I can attest that this strategy actually works. Several years ago I was employing it in my IRA with favorable results. However, I discontinued using it due to the enormous amount of time it took to manage that many buys and sells. Also, to effectively execute this strategy you need to trade large blocks to dilute the trading costs.

The Alpine Total Dynamic Dividend Fund is managed by Jill Evans. Based on the limited information I could find on her, she seems to be well-respected. Below is a comment I found about her in the Motley Fool Caps user comment section:
Alpine Funds, who brought us the star mutual fund ADVDX, is the company behind AOD and I believe AOD is going to become their next star. When it comes to income investing, Jill Evans who manages this closed-end fund is one of the best out there. She utilizes a dividend capture strategy in a third of the portfolio in which she works to rotate the portfolio in such a way that the dividends qualify for the 15% tax bracket and that she can pick up 6 dividends a year. The result is a fund that will yield about 10% per year, which is an income investor's dream! I said earlier that I believe AOD is Alpine's next star, and the reason for that is it has advantages over their other well-known funds. Being a closed-end fund, inflows and outflows are not a worry for Ms. Evans, she knows what she has to work with and can count on that. This is Alpine's preferred method of investing, and I think it fits them well. Additionally, AOD has an advantage over AGD because it was formed to fix some problems in AGD. AGD is limited in how much of the portfolio can be invested internationally which Ms. Evans realized limited the fund. AOD doesn't have this limitation. It gives Ms. Evans and Alpine all the tools they need to do what they do better than anyone else...create a high yield. I own the fund and highly recommend it.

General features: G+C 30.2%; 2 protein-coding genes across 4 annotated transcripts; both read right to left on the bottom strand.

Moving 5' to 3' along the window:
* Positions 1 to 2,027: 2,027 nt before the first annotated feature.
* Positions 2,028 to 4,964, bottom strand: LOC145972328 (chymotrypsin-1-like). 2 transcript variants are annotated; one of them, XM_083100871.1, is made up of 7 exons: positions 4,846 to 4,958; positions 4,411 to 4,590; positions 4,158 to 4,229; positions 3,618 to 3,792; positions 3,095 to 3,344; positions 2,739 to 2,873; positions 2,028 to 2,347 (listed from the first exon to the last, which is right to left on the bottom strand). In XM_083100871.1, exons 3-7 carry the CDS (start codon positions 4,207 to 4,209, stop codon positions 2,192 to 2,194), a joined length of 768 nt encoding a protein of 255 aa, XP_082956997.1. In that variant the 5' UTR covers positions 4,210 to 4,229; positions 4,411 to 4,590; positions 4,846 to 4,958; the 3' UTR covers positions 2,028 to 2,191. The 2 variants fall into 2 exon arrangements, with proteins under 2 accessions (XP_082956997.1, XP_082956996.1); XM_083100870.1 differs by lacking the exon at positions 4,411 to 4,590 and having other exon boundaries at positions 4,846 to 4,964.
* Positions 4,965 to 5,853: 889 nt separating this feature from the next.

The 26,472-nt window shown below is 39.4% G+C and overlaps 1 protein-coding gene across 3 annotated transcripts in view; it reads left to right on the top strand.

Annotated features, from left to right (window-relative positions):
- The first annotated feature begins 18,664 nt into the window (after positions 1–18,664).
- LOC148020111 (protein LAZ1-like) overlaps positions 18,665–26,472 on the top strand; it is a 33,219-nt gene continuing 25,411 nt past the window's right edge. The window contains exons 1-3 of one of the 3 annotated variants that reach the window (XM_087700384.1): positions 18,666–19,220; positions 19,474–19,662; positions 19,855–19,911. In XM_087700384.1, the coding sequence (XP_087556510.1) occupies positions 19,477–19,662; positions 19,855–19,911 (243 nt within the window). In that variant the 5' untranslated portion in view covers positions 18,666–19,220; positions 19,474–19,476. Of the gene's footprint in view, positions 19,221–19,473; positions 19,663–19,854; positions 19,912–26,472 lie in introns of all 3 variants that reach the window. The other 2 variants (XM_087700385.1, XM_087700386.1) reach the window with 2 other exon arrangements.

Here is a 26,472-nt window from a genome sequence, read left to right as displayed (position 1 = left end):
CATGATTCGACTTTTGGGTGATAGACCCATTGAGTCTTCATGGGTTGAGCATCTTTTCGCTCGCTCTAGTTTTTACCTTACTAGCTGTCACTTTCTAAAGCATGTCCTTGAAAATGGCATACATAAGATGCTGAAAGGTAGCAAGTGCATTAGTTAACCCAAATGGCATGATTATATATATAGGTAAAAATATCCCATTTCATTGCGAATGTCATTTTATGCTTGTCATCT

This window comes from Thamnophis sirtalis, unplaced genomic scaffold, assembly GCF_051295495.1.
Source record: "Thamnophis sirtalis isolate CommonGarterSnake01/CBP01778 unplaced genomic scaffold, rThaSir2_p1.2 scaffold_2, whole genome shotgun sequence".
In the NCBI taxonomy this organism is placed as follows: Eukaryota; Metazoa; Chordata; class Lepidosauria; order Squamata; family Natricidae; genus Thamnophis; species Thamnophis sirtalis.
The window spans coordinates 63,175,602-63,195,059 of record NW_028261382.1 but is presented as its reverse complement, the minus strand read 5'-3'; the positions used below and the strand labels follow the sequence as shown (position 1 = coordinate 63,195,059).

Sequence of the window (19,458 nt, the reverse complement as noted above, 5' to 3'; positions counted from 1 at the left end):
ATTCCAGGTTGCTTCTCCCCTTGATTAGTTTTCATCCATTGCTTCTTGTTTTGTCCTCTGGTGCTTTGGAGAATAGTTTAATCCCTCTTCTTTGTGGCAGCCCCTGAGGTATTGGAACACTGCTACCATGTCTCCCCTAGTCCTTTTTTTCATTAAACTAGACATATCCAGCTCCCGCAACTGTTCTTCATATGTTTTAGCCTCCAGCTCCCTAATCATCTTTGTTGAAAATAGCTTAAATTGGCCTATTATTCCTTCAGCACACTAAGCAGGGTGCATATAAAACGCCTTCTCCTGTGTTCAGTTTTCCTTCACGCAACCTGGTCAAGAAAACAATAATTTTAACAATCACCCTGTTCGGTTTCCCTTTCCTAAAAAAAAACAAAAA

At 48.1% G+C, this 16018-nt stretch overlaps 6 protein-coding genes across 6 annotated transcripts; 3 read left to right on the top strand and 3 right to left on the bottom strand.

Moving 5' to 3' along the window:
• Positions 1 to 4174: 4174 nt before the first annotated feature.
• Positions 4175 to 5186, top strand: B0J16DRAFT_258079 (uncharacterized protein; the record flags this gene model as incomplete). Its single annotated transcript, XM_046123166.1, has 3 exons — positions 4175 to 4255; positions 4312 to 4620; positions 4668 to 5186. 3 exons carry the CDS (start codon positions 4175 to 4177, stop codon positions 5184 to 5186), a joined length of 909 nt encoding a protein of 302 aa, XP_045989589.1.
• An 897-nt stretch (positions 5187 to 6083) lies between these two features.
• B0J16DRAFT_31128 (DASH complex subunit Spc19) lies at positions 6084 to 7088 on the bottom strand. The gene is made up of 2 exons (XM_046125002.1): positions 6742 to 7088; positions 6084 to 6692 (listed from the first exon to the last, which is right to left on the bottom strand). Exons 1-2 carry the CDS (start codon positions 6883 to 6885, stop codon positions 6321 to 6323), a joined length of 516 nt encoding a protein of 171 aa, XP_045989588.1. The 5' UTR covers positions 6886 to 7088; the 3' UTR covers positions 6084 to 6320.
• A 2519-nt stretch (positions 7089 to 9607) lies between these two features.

While perusing the company's prospectus, I noticed it was allowed to invest in Master Limited Partnerships (MLPs). I am not a fan of MLPs, primarily due to the tax hassles associated with waiting on a final K-1 from the company and wading through a mountain of tax forms to ensure everything is properly accounted for. I made a quick call to the company to ask about this issue and learned that the fund was not currently invested in MLPs and if it were to do so, the closed-end fund would deal with the K-1 nightmare and issue me a simple 1099. The person I talked to was very knowledgeable and fully understood my concerns and was able to intelligently address them.

The closed end-fund is relatively new. It was formed in January 2007 and has paid a monthly dividend of $0.18 per month since May 2007. Recently, it declared an $0.18 dividend for the next three months. It will be interesting to see if and how much the fund raises its dividend in the future.

Full disclosure: The fund intrigued me enough that I purchased a small position in it. This will force me to continue tracking it.

What do you think about the concept of dividend capture?

Related Articles:

No comments:

Post a Comment

Popular Posts - Last 7 days